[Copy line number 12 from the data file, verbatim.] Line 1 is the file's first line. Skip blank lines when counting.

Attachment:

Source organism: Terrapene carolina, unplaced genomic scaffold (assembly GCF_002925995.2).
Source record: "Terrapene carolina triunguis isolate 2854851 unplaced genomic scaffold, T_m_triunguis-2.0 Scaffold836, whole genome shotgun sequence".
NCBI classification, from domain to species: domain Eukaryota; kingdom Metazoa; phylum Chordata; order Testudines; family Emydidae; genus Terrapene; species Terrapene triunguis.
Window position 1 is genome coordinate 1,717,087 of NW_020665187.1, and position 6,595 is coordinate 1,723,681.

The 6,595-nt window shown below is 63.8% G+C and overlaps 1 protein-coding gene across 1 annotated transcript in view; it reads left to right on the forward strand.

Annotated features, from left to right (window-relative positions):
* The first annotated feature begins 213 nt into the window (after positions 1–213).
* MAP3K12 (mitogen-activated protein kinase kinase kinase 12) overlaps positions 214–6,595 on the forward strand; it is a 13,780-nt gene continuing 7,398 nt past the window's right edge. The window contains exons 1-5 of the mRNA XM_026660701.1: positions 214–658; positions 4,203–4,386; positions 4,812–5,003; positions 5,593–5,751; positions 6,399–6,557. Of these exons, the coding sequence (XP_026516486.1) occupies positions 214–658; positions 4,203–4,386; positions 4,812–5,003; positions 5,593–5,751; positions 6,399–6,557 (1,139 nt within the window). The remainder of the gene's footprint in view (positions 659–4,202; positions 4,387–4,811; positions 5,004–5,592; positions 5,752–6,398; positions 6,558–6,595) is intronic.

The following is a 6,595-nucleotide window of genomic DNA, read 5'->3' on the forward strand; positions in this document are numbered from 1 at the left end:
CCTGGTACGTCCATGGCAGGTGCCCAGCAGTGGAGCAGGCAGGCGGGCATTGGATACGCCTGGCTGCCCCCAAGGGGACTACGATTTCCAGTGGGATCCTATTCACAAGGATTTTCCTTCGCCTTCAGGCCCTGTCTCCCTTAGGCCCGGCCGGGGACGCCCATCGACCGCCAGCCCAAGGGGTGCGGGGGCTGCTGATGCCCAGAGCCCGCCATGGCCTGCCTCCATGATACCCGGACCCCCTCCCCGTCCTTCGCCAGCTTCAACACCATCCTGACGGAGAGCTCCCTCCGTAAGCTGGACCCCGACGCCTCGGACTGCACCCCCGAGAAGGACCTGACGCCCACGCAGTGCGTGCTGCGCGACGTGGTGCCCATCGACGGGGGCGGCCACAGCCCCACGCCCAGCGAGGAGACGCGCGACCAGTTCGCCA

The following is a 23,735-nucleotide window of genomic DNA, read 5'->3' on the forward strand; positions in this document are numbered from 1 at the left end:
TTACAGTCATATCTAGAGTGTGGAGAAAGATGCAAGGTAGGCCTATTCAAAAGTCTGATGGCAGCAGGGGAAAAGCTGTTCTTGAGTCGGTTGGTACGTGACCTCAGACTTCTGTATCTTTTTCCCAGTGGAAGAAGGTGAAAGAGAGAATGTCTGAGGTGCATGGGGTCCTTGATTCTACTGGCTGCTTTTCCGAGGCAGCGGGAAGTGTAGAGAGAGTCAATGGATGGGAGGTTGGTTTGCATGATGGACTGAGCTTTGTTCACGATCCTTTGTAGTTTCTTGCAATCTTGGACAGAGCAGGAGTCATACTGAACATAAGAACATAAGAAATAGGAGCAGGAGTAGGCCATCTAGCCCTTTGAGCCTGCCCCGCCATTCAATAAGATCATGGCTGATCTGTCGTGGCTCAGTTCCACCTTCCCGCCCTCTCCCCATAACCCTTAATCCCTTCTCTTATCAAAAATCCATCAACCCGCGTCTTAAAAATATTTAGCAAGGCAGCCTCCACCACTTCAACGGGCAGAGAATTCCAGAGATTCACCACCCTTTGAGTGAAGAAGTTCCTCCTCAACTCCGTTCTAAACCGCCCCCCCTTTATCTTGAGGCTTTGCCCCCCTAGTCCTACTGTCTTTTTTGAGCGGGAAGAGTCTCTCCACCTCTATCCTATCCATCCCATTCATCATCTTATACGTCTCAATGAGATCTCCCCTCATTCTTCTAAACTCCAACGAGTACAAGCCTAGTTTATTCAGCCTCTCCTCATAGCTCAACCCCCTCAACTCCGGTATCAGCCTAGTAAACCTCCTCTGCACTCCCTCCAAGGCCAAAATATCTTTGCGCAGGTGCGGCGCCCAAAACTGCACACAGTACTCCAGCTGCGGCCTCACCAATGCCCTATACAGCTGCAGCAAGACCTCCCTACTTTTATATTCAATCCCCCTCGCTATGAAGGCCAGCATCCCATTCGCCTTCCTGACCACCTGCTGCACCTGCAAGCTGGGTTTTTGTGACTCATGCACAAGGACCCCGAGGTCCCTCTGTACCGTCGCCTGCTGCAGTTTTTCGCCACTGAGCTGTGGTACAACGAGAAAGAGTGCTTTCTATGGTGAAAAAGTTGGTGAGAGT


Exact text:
TTACAGTCATATCTAGAGTGTGGAGAAAGATGCAAGGTAGGCCTATTCAAAAGTCTGATGGCAGCAGGGGAAAAGCTGTTCTTGAGTCGGTTGGTACGTGACCTCAGACTTCTGTATCTTTTTCCCAGTGGAAGAAGGTGAAAGAGAGAATGTCTGAGGTGCATGGGGTCCTTGATTCTACTGGCTGCTTTTCCGAGGCAGCGGGAAGTGTAGAGAGAGTCAATGGATGGGAGGTTGGTTTGCATGATGGACTGAGCTTTGTTCACGATCCTTTGTAGTTTCTTGCAATCTTGGACAGAGCAGGAGTCATACTGAACATAAGAACATAAGAAATAGGAGCAGGAGTAGGCCATCTAGCCCTTTGAGCCTGCCCCGCCATTCAATAAGATCATGGCTGATCTGTCGTGGCTCAGTTCCACCTTCCCGCCCTCTCCCCATAACCCTTAATCCCTTCTCTTATCAAAAATCCATCAACCCGCGTCTTAAAAATATTTAGCAAGGCAGCCTCCACCACTTCAACGGGCAGAGAATTCCAGAGATTCACCACCCTTTGAGTGAAGAAGTTCCTCCTCAACTCCGTTCTAAACCGCCCCCCCTTTATCTTGAGGCTTTGCCCCCCTAGTCCTACTGTCTTTTTTGAGCGGGAAGAGTCTCTCCACCTCTATCCTATCCATCCCATTCATCATCTTATACGTCTCAATGAGATCTCCCCTCATTCTTCTAAACTCCAACGAGTACAAGCCTAGTTTATTCAGCCTCTCCTCATAGCTCAACCCCCTCAACTCCGGTATCAGCCTAGTAAACCTCCTCTGCACTCCCTCCAAGGCCAAAATATCTTTGCGCAGGTGCGGCGCCCAAAACTGCACACAGTACTCCAGCTGCGGCCTCACCAATGCCCTATACAGCTGCAGCAAGACCTCCCTACTTTTATATTCAATCCCCCTCGCTATGAAGGCCAGCATCCCATTCGCCTTCCTGACCACCTGCTGCACCTGCAAGCTGGGTTTTTGTGACTCATGCACAAGGACCCCGAGGTCCCTCTGTACCGTCGCCTGCTGCAGTTTTTCGCCACTGAGCTGTGGTACAACGAGAAAGAGTGCTTTCTATGGTGAAAAAGTTGGTGAGAGT